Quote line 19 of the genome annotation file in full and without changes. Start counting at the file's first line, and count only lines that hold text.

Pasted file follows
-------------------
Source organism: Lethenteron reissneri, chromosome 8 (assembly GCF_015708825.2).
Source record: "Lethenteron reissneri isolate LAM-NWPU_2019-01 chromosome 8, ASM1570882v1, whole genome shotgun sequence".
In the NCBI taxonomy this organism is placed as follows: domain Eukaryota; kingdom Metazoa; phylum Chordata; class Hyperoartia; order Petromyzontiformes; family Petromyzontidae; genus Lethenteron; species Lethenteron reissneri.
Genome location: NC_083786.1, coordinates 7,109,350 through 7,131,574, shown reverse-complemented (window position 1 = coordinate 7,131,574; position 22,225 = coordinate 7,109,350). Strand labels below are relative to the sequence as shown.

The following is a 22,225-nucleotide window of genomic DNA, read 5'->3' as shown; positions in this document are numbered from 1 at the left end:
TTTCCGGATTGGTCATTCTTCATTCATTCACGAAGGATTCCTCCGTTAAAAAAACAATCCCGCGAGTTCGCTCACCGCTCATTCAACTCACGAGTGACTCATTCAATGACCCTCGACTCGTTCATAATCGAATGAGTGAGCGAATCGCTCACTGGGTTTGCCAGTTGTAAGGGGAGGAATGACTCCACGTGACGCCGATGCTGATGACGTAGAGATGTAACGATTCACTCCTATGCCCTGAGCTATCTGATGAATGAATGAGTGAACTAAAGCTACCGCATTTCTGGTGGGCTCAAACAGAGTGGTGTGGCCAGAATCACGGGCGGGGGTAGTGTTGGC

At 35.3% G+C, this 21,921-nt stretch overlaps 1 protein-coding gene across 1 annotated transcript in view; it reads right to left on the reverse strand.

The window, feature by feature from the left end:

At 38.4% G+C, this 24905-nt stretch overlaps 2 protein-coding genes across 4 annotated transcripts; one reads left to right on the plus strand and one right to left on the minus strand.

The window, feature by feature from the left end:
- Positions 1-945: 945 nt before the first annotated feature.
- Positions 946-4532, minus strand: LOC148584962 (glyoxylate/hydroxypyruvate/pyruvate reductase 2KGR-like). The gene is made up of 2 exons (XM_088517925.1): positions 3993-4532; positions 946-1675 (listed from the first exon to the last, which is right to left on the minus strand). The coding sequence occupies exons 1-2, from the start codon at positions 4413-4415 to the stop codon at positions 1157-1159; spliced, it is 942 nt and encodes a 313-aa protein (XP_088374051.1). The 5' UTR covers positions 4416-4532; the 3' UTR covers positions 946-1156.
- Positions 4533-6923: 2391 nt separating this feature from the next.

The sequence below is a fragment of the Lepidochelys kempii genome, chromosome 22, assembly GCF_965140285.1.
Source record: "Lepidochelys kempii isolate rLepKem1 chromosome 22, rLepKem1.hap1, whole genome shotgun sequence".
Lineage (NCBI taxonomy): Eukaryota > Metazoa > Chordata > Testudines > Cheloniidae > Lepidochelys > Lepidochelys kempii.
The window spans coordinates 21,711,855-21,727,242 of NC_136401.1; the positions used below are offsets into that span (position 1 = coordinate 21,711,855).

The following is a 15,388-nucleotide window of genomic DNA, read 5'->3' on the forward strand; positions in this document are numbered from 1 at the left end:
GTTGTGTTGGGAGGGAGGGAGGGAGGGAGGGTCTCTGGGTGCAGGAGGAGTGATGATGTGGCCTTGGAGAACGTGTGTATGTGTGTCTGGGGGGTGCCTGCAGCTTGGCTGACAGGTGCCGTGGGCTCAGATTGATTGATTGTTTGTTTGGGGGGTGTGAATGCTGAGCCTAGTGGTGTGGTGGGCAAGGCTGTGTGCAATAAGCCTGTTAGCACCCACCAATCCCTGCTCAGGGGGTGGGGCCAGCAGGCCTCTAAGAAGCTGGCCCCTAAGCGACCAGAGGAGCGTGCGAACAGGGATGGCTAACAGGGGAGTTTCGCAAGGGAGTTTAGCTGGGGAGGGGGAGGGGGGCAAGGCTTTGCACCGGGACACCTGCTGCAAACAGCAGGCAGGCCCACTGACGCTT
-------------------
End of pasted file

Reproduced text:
GTTGTGTTGGGAGGGAGGGAGGGAGGGAGGGTCTCTGGGTGCAGGAGGAGTGATGATGTGGCCTTGGAGAACGTGTGTATGTGTGTCTGGGGGGTGCCTGCAGCTTGGCTGACAGGTGCCGTGGGCTCAGATTGATTGATTGTTTGTTTGGGGGGTGTGAATGCTGAGCCTAGTGGTGTGGTGGGCAAGGCTGTGTGCAATAAGCCTGTTAGCACCCACCAATCCCTGCTCAGGGGGTGGGGCCAGCAGGCCTCTAAGAAGCTGGCCCCTAAGCGACCAGAGGAGCGTGCGAACAGGGATGGCTAACAGGGGAGTTTCGCAAGGGAGTTTAGCTGGGGAGGGGGAGGGGGGCAAGGCTTTGCACCGGGACACCTGCTGCAAACAGCAGGCAGGCCCACTGACGCTT